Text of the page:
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Carroll schools occupational therapist heads to Capitol Hill

Carroll schools occupational therapist heads to Capitol Hill
(Submitted photo)

Terri Beard had never gone to Capitol Hill before.

But Monday, the Carroll County Public Schools occupational therapist took a 21/2-hour trek from her home in Westminster to stand alongside other professionals and students from across the country to help legislators understand the importance of occupational therapy in health care.

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Occupational therapists assist people — children with disabilities, people recovering from injury and older adults experiencing physical and cognitive changes — with everyday activities. They provide service in early intervention, school settings, home health care, hospitals, long-term care facilities, skilled nursing facilities, nursing clinics and within the community.

Beard, a 15-year veteran with the school system, took the trip with hundreds of other members of the nationwide Occupational Therapist Association. She is in an online doctorate program at Eastern Kentucky University.

"My decision to go to Capitol Hill came because I am in a policy analysis class," Beard said. "We talk a lot about bills being passed and what's happening in Congress."

Before the class, Beard said, she did not closely follow policy. It had never occurred to her that she could make an appointment to meet with her representatives.

Beard, who is based out of Shiloh Middle School in Hampstead, works with the school system's Birth to Five program, which helps children with disabilities prepare for the preschool or kindergarten learning environment.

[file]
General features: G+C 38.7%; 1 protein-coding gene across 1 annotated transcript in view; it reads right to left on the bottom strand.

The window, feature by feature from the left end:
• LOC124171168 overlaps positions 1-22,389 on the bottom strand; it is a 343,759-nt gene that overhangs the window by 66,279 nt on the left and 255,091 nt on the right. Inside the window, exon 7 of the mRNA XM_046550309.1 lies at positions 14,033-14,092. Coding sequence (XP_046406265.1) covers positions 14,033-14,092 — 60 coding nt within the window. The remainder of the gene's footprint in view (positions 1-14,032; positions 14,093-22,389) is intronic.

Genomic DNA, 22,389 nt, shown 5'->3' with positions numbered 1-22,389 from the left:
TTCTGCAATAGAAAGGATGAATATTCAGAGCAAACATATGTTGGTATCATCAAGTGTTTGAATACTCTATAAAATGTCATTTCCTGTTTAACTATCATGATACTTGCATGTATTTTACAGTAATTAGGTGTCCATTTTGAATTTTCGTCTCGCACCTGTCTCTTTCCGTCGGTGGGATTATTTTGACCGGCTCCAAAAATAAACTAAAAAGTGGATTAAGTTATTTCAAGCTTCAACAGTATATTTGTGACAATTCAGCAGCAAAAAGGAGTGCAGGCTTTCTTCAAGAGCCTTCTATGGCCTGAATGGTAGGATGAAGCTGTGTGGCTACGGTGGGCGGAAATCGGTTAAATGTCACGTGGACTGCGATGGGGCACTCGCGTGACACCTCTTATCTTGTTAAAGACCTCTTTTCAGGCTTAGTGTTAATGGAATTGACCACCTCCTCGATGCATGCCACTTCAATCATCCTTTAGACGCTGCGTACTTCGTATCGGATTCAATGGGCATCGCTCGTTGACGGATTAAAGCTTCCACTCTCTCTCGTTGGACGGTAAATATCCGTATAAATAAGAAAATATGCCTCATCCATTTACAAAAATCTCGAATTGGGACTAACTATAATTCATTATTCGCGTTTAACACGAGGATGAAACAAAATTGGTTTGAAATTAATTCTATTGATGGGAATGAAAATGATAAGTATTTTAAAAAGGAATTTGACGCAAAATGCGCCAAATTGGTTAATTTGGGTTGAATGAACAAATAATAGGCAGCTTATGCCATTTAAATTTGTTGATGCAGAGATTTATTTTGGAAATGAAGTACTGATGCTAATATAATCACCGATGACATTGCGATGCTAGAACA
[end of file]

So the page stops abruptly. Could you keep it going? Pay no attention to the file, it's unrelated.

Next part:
Beard works with children who have been diagnosed with disabilities including cerebral palsy, autism and Down syndrome.

"I go out into people's homes and help their children participate in meaningful activities of daily living," Beard said.

For children, this can involve feeding, dressing, grooming, developing play skills, developing fine motor skills and hand-eye coordination to prepare them for school learning opportunities, she said.

"It was a little intimidating," Beard said. "We met with the group and had an orientation meeting in the Capitol to prep us before we went to our meetings."

Portions of the group met with staffers from the office of Rep. Andy Harris, who represents the Eastern Shore and portions of Baltimore, Harford and Carroll counties, and staffers from U.S. Sen. Barbara Mikulski's office.

The goal, Beard said, was to push legislators to incorporate occupational therapy into the mental health spectrum and discard funding caps for people receiving occupation, physical or speech therapy through Medicare.

Last year, Congress passed the Excellence in Mental Health Act, providing $900 million to expand access to community mental health centers.

According to Beard, Congress has not laid out specifics for how mental health providers will be paid through the funding. She said occupational therapists want to be included in the bill "because our origins are in mental health."

"The act is geared toward providing services in the community so people can live as independently as possible and lead active lives," Beard said. "Our services [in occupational therapy] encompass so many domains of daily living."

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Beard did not act as a formal representative for the Occupational Therapist Association, but she did some informal speaking during the event.

"It was definitely empowering being down there with policymakers, and for me, it made me want to learn more and have more awareness," Beard said.

Reach staff writer Krishana Davis at 410-857-7862 or krishana.davis@carrollcountytimes.com.

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